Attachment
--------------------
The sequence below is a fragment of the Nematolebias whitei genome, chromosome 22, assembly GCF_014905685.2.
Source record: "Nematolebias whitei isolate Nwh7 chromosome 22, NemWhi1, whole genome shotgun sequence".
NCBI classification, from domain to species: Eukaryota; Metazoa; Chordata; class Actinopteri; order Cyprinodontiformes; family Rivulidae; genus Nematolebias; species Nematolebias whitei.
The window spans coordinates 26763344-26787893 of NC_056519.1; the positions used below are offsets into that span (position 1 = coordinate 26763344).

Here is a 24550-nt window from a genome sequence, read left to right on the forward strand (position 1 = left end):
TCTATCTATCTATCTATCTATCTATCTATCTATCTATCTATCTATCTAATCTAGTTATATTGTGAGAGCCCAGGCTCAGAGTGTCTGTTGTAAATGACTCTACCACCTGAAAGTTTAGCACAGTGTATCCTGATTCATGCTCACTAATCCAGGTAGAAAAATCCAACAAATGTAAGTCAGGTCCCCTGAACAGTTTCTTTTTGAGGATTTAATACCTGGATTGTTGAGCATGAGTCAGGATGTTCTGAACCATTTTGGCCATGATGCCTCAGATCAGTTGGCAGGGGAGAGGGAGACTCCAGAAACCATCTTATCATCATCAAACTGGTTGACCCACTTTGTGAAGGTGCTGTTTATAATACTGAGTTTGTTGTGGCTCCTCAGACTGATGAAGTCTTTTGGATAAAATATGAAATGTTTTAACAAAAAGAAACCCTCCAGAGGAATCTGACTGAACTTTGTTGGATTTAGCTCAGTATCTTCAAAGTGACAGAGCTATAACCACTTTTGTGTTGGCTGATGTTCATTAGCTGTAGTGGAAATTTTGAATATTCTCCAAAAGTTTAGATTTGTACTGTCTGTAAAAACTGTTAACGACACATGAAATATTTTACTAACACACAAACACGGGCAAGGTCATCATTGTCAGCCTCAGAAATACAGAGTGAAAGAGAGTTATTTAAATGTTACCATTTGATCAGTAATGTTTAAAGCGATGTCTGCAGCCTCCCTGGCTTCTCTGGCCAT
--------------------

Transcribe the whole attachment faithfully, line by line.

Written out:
The sequence below is a fragment of the Nematolebias whitei genome, chromosome 22, assembly GCF_014905685.2.
Source record: "Nematolebias whitei isolate Nwh7 chromosome 22, NemWhi1, whole genome shotgun sequence".
NCBI classification, from domain to species: Eukaryota; Metazoa; Chordata; class Actinopteri; order Cyprinodontiformes; family Rivulidae; genus Nematolebias; species Nematolebias whitei.
The window spans coordinates 26763344-26787893 of NC_056519.1; the positions used below are offsets into that span (position 1 = coordinate 26763344).

Here is a 24550-nt window from a genome sequence, read left to right on the forward strand (position 1 = left end):
TCTATCTATCTATCTATCTATCTATCTATCTATCTATCTATCTATCTAATCTAGTTATATTGTGAGAGCCCAGGCTCAGAGTGTCTGTTGTAAATGACTCTACCACCTGAAAGTTTAGCACAGTGTATCCTGATTCATGCTCACTAATCCAGGTAGAAAAATCCAACAAATGTAAGTCAGGTCCCCTGAACAGTTTCTTTTTGAGGATTTAATACCTGGATTGTTGAGCATGAGTCAGGATGTTCTGAACCATTTTGGCCATGATGCCTCAGATCAGTTGGCAGGGGAGAGGGAGACTCCAGAAACCATCTTATCATCATCAAACTGGTTGACCCACTTTGTGAAGGTGCTGTTTATAATACTGAGTTTGTTGTGGCTCCTCAGACTGATGAAGTCTTTTGGATAAAATATGAAATGTTTTAACAAAAAGAAACCCTCCAGAGGAATCTGACTGAACTTTGTTGGATTTAGCTCAGTATCTTCAAAGTGACAGAGCTATAACCACTTTTGTGTTGGCTGATGTTCATTAGCTGTAGTGGAAATTTTGAATATTCTCCAAAAGTTTAGATTTGTACTGTCTGTAAAAACTGTTAACGACACATGAAATATTTTACTAACACACAAACACGGGCAAGGTCATCATTGTCAGCCTCAGAAATACAGAGTGAAAGAGAGTTATTTAAATGTTACCATTTGATCAGTAATGTTTAAAGCGATGTCTGCAGCCTCCCTGGCTTCTCTGGCCAT